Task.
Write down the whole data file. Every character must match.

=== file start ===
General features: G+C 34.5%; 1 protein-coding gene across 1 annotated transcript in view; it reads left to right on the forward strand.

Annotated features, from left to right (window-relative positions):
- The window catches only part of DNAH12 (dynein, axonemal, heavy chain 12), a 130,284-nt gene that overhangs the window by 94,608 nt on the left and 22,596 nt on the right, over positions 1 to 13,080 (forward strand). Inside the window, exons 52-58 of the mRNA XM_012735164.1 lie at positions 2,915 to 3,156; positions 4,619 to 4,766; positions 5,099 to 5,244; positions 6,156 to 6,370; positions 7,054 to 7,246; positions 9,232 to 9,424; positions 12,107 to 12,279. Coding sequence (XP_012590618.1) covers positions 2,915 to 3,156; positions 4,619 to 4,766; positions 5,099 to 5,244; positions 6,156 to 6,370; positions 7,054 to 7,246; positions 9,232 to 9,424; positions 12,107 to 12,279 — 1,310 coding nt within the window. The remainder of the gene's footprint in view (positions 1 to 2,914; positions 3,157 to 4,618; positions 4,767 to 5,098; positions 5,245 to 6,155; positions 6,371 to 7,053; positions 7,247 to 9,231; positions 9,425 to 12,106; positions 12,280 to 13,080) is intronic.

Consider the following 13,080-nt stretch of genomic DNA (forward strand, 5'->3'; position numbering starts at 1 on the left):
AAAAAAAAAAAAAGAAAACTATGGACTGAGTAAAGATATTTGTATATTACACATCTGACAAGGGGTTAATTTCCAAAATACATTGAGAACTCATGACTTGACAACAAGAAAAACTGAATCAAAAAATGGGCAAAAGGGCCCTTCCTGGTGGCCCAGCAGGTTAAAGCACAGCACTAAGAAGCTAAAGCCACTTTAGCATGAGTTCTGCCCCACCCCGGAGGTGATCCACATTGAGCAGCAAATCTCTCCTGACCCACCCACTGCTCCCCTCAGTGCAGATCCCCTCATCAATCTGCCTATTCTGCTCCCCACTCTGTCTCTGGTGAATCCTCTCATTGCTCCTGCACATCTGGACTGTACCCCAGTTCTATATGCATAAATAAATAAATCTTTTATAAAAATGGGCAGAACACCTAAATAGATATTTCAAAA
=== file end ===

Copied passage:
General features: G+C 34.5%; 1 protein-coding gene across 1 annotated transcript in view; it reads left to right on the forward strand.

Annotated features, from left to right (window-relative positions):
- The window catches only part of DNAH12 (dynein, axonemal, heavy chain 12), a 130,284-nt gene that overhangs the window by 94,608 nt on the left and 22,596 nt on the right, over positions 1 to 13,080 (forward strand). Inside the window, exons 52-58 of the mRNA XM_012735164.1 lie at positions 2,915 to 3,156; positions 4,619 to 4,766; positions 5,099 to 5,244; positions 6,156 to 6,370; positions 7,054 to 7,246; positions 9,232 to 9,424; positions 12,107 to 12,279. Coding sequence (XP_012590618.1) covers positions 2,915 to 3,156; positions 4,619 to 4,766; positions 5,099 to 5,244; positions 6,156 to 6,370; positions 7,054 to 7,246; positions 9,232 to 9,424; positions 12,107 to 12,279 — 1,310 coding nt within the window. The remainder of the gene's footprint in view (positions 1 to 2,914; positions 3,157 to 4,618; positions 4,767 to 5,098; positions 5,245 to 6,155; positions 6,371 to 7,053; positions 7,247 to 9,231; positions 9,425 to 12,106; positions 12,280 to 13,080) is intronic.

Consider the following 13,080-nt stretch of genomic DNA (forward strand, 5'->3'; position numbering starts at 1 on the left):
AAAAAAAAAAAAAGAAAACTATGGACTGAGTAAAGATATTTGTATATTACACATCTGACAAGGGGTTAATTTCCAAAATACATTGAGAACTCATGACTTGACAACAAGAAAAACTGAATCAAAAAATGGGCAAAAGGGCCCTTCCTGGTGGCCCAGCAGGTTAAAGCACAGCACTAAGAAGCTAAAGCCACTTTAGCATGAGTTCTGCCCCACCCCGGAGGTGATCCACATTGAGCAGCAAATCTCTCCTGACCCACCCACTGCTCCCCTCAGTGCAGATCCCCTCATCAATCTGCCTATTCTGCTCCCCACTCTGTCTCTGGTGAATCCTCTCATTGCTCCTGCACATCTGGACTGTACCCCAGTTCTATATGCATAAATAAATAAATCTTTTATAAAAATGGGCAGAACACCTAAATAGATATTTCAAAA